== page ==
Tara Crooks
Limitless Contributor

The Rubber Manufacturer's Association (RMA) has deemed June 3-9th as National Tire Safety (NTS) week. This will be the eleventh annual observance of NTS week. Whether it's dry pavement, wet highways or dreaded ice, having the right tires makes all the difference. You want a tire with a good traction rating, good rating, one that handles water, and one that is not overly priced.


So, this week ask yourself this - has it been a long while since you've checked your tires? Is your family "riding safely" on the wheels you have given them? A good rule of thumb is to give it the penny test - place a penny between the treads, with Lincoln's head facing down. If you can see the top of his head, time for new tires. Also look for cracks and punctures. Vehicle manufacturers generally recommend you replace your tires at six years. Most tire manufacturers recommend you replace your tires at 10 years. Check the manufacturer's recommendations on your specific tires.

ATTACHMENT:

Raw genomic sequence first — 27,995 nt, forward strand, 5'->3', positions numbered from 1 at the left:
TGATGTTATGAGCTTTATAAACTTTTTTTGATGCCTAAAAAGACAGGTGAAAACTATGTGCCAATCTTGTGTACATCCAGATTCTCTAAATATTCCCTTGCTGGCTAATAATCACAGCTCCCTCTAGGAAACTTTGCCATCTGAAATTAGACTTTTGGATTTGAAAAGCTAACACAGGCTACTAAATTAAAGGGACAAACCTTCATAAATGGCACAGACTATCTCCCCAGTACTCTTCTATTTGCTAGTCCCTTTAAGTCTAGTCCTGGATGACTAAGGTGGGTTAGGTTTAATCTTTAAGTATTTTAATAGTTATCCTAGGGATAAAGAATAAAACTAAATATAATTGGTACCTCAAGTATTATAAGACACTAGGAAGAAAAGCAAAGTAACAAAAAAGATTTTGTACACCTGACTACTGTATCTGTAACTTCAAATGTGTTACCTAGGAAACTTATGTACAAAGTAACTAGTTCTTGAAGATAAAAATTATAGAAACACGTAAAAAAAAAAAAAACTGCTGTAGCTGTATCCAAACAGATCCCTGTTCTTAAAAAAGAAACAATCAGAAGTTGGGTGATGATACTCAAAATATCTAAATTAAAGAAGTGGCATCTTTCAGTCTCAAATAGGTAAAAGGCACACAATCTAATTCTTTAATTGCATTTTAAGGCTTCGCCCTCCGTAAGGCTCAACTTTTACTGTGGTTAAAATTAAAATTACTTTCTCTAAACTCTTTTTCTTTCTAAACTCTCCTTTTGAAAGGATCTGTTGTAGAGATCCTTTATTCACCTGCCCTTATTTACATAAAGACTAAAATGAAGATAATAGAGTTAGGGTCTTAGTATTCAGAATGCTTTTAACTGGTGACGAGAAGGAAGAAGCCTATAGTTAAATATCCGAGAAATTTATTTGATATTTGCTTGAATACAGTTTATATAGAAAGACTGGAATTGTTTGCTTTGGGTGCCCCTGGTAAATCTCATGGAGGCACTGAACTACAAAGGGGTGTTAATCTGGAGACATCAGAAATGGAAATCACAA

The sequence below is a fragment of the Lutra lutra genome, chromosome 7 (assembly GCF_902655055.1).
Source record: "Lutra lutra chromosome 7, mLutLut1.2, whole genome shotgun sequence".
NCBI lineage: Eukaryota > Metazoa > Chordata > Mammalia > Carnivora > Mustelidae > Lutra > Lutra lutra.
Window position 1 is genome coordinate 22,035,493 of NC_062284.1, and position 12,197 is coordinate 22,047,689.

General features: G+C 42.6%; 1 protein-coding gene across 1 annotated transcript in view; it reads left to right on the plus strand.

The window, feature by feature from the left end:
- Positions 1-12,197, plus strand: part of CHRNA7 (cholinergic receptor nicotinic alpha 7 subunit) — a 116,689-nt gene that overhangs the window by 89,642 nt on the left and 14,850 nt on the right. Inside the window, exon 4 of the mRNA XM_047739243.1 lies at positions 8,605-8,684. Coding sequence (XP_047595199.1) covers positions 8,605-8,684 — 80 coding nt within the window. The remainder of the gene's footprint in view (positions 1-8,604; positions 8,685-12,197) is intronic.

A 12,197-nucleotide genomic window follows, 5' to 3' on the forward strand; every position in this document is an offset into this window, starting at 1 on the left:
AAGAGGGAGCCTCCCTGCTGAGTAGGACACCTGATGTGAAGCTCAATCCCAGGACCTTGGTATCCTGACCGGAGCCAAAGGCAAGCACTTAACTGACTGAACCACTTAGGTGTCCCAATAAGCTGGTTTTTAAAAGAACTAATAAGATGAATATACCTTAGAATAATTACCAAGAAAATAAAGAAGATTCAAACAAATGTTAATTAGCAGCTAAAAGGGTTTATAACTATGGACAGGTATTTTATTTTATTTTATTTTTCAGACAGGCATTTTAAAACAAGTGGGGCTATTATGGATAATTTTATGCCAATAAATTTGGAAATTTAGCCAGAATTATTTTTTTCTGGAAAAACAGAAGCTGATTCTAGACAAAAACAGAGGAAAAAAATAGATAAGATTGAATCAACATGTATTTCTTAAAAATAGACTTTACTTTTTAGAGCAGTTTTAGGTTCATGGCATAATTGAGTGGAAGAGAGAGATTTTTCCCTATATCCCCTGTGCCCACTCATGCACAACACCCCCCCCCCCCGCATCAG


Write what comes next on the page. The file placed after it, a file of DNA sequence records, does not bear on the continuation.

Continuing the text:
To find a good deal on tires you need to shop around. You might be sitting on a gold mine of tire savings if you are a local Sam's Club or Costco member. The selections may be limited but these two chains are known for substantial savings on name brand tires.


You should also price tires online. This gives you some research behind your choices and can make you feel more empowered when you go into the store to actually buy the tires. Look for a number like 215/70/15 on your car's current tires. This is the tire's size. Use that number to shop online to get the best tire discounts.


You also need to price out the benefits. For example, you may pay a little more upfront, but Consumer Reports said so-called "low-rolling resistance tires" may save you money in the long-term because they cut down on the force the tire requires.

The best way to save on tires is to maintain the set you already have. Here are some tips to make your tires last longer - thus saving money in the long run:


  • Improving your driving habits comes first. Fast turns, fast starts and fast stops all cause more tire wear, as does speeding, which heats the rubber and causes faster breakdown.
  • Avoid obstacles like curbs, potholes, logs and rocks.
  • Rotate your tires every 6,000 to 8,000 miles for even wear.
  • Check the wheel alignment once a year, more often if you drive on bumpy roads.
  • Make sure the tires have the correct air pressure. Over-inflated tires make road contact with the center thread due to the weight not sitting evenly on the road contact zone and wear out faster.


In the event you are on the prowl for new tires check out the Consumer Reports Tire Buying Guide and consult it for some expert advice on when and what exactly to purchase.